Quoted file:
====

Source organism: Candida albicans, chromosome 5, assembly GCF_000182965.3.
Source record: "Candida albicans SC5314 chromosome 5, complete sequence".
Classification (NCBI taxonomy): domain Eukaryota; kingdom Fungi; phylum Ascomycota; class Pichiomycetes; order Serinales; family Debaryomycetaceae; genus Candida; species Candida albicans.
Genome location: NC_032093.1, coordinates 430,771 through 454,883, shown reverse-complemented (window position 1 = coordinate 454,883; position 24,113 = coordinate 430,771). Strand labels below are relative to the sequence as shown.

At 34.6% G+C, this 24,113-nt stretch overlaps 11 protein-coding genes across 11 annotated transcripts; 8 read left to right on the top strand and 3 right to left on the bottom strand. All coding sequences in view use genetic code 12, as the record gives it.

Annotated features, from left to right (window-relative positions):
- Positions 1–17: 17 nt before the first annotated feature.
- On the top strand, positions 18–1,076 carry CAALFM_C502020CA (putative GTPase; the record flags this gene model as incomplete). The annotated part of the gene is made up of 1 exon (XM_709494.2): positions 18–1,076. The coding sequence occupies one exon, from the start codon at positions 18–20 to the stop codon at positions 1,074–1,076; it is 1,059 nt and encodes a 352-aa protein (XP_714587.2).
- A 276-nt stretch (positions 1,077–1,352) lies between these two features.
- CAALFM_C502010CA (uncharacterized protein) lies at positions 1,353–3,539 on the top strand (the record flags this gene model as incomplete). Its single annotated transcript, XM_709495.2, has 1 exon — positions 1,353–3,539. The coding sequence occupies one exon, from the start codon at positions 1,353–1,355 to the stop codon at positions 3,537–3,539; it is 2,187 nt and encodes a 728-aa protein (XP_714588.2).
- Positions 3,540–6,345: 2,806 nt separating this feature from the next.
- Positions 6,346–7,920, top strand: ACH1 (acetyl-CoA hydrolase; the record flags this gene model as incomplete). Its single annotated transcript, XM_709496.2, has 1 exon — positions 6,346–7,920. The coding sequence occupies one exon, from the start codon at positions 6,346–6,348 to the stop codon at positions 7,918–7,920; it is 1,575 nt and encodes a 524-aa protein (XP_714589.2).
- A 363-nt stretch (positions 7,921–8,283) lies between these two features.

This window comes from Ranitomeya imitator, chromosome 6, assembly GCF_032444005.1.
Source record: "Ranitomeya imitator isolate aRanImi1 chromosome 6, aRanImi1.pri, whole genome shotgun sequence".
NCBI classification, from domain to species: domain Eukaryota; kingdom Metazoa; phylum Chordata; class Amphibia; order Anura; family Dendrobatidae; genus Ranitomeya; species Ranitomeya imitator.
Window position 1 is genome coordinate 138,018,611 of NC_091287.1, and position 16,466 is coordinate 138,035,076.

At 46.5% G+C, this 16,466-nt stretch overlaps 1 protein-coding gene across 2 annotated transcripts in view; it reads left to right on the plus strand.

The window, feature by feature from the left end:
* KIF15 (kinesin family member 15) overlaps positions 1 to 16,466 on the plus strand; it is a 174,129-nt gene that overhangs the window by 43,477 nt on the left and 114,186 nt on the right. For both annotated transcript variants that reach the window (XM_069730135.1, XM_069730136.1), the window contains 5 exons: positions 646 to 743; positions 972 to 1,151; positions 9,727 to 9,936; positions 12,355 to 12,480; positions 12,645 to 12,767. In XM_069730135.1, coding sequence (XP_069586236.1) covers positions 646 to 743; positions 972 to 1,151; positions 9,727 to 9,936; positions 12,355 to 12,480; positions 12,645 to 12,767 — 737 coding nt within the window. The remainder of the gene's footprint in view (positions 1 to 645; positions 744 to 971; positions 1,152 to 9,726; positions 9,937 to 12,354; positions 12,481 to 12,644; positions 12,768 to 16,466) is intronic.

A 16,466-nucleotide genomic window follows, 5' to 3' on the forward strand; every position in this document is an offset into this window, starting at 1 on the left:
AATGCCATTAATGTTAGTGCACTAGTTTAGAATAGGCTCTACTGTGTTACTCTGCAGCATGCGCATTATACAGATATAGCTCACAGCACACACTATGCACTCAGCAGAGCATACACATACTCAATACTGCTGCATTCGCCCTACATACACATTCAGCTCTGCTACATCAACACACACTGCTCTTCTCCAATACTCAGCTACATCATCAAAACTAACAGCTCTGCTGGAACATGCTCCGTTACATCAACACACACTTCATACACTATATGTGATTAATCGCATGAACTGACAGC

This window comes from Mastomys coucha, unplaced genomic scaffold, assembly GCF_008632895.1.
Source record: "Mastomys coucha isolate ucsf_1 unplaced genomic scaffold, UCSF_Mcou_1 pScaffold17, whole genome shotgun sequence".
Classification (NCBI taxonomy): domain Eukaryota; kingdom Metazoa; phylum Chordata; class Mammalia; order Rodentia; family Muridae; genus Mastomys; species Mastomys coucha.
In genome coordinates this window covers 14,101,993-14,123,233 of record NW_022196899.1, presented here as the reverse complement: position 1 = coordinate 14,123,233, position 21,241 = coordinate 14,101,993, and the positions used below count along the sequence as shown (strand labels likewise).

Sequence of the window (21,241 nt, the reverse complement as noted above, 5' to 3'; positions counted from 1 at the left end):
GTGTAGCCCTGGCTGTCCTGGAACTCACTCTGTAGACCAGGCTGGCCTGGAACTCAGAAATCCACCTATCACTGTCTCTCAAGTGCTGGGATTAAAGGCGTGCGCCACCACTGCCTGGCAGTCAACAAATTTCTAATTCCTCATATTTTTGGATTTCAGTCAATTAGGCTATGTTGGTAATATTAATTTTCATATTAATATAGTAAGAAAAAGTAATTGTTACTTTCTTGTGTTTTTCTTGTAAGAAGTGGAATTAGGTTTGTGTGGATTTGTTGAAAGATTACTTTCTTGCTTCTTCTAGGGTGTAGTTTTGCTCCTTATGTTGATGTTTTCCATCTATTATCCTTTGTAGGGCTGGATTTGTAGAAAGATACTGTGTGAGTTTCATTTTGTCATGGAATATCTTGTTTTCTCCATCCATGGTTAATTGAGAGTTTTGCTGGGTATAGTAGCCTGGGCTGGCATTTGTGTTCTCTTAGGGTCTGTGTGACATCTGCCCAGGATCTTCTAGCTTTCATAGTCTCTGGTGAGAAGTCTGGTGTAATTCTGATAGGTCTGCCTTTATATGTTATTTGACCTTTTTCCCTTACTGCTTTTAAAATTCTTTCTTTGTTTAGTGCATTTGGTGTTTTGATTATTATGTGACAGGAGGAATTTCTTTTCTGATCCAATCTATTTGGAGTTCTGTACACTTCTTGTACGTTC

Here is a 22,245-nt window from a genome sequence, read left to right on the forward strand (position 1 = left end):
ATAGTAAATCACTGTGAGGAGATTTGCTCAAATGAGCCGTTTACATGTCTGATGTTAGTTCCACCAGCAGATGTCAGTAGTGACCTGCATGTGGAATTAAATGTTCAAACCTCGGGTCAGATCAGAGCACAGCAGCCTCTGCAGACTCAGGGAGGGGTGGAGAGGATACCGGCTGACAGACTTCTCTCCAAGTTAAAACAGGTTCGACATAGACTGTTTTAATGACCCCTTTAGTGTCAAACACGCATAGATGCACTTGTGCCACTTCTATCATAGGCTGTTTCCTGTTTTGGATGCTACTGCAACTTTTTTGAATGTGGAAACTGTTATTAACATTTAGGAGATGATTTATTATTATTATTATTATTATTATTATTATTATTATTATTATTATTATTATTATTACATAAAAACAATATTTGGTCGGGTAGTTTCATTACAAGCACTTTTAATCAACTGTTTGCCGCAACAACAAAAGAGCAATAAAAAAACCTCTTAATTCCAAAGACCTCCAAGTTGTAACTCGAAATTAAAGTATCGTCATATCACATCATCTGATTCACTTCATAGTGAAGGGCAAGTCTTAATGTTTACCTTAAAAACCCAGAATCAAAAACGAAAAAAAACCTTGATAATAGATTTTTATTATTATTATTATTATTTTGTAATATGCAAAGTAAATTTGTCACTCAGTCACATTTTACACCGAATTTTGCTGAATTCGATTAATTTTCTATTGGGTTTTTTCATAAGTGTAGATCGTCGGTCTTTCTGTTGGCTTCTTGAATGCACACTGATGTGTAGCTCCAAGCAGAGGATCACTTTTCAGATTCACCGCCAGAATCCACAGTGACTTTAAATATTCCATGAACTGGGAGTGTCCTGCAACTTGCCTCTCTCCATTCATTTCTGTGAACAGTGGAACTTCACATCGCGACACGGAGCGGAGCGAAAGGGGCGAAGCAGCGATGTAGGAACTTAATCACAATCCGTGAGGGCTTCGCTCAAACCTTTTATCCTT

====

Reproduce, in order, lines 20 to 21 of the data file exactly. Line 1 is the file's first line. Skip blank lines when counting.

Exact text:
* KIF15 (kinesin family member 15) overlaps positions 1 to 16,466 on the plus strand; it is a 174,129-nt gene that overhangs the window by 43,477 nt on the left and 114,186 nt on the right. For both annotated transcript variants that reach the window (XM_069730135.1, XM_069730136.1), the window contains 5 exons: positions 646 to 743; positions 972 to 1,151; positions 9,727 to 9,936; positions 12,355 to 12,480; positions 12,645 to 12,767. In XM_069730135.1, coding sequence (XP_069586236.1) covers positions 646 to 743; positions 972 to 1,151; positions 9,727 to 9,936; positions 12,355 to 12,480; positions 12,645 to 12,767 — 737 coding nt within the window. The remainder of the gene's footprint in view (positions 1 to 645; positions 744 to 971; positions 1,152 to 9,726; positions 9,937 to 12,354; positions 12,481 to 12,644; positions 12,768 to 16,466) is intronic.

A 16,466-nucleotide genomic window follows, 5' to 3' on the forward strand; every position in this document is an offset into this window, starting at 1 on the left: